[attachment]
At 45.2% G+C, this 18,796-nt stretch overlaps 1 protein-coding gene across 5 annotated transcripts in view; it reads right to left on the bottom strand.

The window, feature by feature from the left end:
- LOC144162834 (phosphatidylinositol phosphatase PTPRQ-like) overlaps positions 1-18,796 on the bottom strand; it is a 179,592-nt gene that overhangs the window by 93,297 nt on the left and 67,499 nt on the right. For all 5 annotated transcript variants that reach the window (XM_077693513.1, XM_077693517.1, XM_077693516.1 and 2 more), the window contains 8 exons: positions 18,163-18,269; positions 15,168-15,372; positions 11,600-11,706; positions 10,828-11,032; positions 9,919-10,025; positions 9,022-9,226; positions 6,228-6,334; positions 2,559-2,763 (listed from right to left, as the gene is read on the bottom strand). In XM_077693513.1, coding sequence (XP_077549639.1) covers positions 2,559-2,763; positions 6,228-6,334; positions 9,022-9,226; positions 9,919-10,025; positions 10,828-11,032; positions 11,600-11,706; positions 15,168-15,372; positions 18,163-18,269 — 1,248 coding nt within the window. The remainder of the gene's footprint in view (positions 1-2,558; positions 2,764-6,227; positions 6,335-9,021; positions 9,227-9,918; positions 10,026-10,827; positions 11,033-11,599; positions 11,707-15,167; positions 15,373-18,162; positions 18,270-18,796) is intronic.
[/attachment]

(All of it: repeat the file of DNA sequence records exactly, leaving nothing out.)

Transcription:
At 45.2% G+C, this 18,796-nt stretch overlaps 1 protein-coding gene across 5 annotated transcripts in view; it reads right to left on the bottom strand.

The window, feature by feature from the left end:
- LOC144162834 (phosphatidylinositol phosphatase PTPRQ-like) overlaps positions 1-18,796 on the bottom strand; it is a 179,592-nt gene that overhangs the window by 93,297 nt on the left and 67,499 nt on the right. For all 5 annotated transcript variants that reach the window (XM_077693513.1, XM_077693517.1, XM_077693516.1 and 2 more), the window contains 8 exons: positions 18,163-18,269; positions 15,168-15,372; positions 11,600-11,706; positions 10,828-11,032; positions 9,919-10,025; positions 9,022-9,226; positions 6,228-6,334; positions 2,559-2,763 (listed from right to left, as the gene is read on the bottom strand). In XM_077693513.1, coding sequence (XP_077549639.1) covers positions 2,559-2,763; positions 6,228-6,334; positions 9,022-9,226; positions 9,919-10,025; positions 10,828-11,032; positions 11,600-11,706; positions 15,168-15,372; positions 18,163-18,269 — 1,248 coding nt within the window. The remainder of the gene's footprint in view (positions 1-2,558; positions 2,764-6,227; positions 6,335-9,021; positions 9,227-9,918; positions 10,026-10,827; positions 11,033-11,599; positions 11,707-15,167; positions 15,373-18,162; positions 18,270-18,796) is intronic.